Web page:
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Old 03-25-2011, 09:05 PM   #16
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the banjo known to finishers as a slop box verry messy tool the boxes and all, high dollar tools and walls have to be perfect to use, you hit a screw head and you most likely ruined the blade. knives is the way to go take the time to learn them it will be a learning experience but well worth it if you are trying to hurry up the process you are all ready messing up
i have used all these tools and time for time from dollar to cents if you can will the knifes you will get a better experience also the tools take a lot of butt to push the mudd through and those boxes you must thin down the mudd almost ot the cosistency of milk good luck

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Old 03-26-2011, 08:37 PM   #17
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Originally Posted by lrobertstoner View Post
the banjo known to finishers as a slop box verry messy tool the boxes and all, high dollar tools and walls have to be perfect to use, you hit a screw head and you most likely ruined the blade. knives is the way to go take the time to learn them it will be a learning experience but well worth it if you are trying to hurry up the process you are all ready messing up
i have used all these tools and time for time from dollar to cents if you can will the knifes you will get a better experience also the tools take a lot of butt to push the mudd through and those boxes you must thin down the mudd almost ot the cosistency of milk good luck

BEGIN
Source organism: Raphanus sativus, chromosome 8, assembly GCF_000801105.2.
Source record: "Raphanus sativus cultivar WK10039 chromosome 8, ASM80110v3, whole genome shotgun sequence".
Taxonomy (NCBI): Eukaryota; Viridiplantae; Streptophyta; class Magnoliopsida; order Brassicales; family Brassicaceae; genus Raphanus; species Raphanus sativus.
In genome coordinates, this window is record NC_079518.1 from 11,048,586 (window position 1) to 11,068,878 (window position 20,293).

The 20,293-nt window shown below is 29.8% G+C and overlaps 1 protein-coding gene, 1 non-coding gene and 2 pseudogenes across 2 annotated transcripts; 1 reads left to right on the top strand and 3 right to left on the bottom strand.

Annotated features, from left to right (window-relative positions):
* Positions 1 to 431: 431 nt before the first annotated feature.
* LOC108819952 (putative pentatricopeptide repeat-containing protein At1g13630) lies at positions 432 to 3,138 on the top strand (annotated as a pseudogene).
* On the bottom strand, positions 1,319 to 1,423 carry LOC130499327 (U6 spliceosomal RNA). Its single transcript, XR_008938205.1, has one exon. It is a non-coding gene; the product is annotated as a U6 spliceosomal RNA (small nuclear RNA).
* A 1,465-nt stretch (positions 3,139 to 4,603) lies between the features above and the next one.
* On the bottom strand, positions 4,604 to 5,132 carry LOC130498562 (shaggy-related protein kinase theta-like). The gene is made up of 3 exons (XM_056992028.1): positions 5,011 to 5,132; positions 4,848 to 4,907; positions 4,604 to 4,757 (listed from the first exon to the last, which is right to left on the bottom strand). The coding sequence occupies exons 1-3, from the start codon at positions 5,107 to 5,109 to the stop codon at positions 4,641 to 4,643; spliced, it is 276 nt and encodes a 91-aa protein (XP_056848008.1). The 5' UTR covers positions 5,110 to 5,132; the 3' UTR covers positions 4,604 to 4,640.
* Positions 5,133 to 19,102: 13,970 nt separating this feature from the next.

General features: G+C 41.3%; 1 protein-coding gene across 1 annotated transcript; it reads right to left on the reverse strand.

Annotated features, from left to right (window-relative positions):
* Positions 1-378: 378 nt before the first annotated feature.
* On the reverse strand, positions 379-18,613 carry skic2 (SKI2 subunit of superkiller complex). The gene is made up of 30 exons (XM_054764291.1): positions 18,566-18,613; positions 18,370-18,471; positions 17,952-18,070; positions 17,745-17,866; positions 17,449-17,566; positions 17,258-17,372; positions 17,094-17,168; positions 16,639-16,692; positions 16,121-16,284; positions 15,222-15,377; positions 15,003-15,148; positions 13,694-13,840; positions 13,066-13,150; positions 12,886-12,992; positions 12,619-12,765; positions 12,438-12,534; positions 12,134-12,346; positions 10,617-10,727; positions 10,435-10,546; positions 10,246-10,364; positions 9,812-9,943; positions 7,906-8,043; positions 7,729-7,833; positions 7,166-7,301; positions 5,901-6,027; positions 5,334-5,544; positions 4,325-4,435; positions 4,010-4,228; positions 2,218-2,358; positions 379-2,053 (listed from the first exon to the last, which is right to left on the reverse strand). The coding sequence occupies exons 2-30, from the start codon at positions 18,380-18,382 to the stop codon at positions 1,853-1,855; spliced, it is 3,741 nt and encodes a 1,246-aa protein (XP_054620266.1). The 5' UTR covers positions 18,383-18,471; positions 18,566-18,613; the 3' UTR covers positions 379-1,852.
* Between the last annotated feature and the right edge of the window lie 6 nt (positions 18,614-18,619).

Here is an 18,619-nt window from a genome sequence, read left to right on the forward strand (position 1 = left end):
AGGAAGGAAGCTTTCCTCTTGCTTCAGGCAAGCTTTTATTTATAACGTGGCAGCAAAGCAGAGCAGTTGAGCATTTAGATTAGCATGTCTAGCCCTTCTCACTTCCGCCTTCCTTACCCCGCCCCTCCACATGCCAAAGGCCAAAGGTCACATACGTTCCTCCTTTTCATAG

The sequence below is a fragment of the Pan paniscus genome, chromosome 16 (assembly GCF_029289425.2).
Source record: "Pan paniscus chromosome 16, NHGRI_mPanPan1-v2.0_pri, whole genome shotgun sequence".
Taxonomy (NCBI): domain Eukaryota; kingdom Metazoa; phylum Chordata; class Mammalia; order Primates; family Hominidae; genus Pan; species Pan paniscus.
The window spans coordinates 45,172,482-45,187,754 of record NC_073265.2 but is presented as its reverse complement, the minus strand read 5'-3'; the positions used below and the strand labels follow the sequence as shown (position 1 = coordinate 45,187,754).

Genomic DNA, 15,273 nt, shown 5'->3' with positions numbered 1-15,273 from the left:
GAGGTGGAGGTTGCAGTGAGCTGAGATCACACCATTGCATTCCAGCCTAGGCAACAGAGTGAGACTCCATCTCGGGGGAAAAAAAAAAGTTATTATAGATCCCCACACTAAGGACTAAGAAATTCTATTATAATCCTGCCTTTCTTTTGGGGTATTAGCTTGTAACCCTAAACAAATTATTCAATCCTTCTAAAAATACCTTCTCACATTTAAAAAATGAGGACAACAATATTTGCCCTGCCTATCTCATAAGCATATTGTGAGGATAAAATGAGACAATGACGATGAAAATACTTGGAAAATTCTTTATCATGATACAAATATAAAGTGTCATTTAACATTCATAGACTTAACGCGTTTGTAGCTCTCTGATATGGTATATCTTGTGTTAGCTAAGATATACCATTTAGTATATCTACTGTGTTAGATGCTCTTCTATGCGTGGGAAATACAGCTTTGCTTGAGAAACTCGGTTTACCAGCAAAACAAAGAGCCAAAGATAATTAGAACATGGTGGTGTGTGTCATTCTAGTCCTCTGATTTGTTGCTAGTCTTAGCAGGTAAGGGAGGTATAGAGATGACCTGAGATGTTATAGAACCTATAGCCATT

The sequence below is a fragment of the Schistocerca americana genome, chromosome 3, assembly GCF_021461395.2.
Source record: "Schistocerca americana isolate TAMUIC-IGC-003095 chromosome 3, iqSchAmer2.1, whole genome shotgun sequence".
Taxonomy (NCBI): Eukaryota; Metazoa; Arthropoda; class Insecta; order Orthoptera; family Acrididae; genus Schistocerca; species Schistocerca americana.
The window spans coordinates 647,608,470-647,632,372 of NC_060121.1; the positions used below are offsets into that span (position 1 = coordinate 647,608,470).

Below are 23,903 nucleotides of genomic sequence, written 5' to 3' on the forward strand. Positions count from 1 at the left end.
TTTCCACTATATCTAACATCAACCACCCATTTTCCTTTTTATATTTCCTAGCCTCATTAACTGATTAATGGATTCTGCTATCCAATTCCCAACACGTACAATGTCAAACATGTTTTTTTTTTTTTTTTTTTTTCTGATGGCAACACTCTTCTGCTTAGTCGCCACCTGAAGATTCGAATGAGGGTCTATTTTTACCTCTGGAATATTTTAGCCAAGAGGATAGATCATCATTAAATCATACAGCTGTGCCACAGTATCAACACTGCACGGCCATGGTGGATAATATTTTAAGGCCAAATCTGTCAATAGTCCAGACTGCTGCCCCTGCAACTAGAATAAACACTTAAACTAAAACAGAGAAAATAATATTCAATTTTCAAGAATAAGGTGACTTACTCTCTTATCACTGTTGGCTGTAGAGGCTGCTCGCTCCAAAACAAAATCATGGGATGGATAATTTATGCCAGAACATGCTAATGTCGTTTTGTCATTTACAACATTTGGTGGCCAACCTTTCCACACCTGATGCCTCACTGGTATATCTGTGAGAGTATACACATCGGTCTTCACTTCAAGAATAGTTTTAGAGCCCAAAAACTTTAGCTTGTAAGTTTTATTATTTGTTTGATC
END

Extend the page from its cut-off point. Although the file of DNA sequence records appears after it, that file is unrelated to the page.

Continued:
I have been in the drywall trade for about 20yrs now and have never heard a taping banjo being referred to as a "slop box".

If you are making a mess when you are using a banjo to get the tape on....or an 8", 10", and 12" mud box to coat the seams then you are clearly mixing your compound too thin.

With more experience you could master mixing your boxing mud so you are not making a mess and it is working smoothly. "Boxing" mud should be mixed to a slightly thicker consistancy than your "Banjo" mud.

I finished many apartment buildings, commercial business buildings, and houses using the mechanical boxes and honestly don't recall ever breaking a blade. I have replaced the blades many times because after a lot of use they do wear down....just like paint spray tips do after many gallons are sprayed through them.

But I guess this is a DIY Forum so in that respect it would not make sense to try and learn all the mechanical tools for taping a Do-It-Yourself project...
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Old 03-27-2011, 12:38 PM   #18
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Does anyone know anything about sanding screen vs sanding sponge? Also dustless drywall sander or vacuum sander tools? Anyone ever use the dustless sanding sponge, seen it at sandlutions.com. or the ones at Lowes
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Old 03-27-2011, 08:50 PM   #19
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Does anyone know anything about sanding screen vs sanding sponge? Also dustless drywall sander or vacuum sander tools? Anyone ever use the dustless sanding sponge, seen it at sandlutions.com. or the ones at Lowes
Hello
I have used a dustless drywall sander with sanding screen for over 20 years and it works great. Attached to my shop vac, be sure to use the yellow bags for fine dust. You can basically sand an entire room and create very little dust. Great when your living in the middle of the remodeling project.
Danny B

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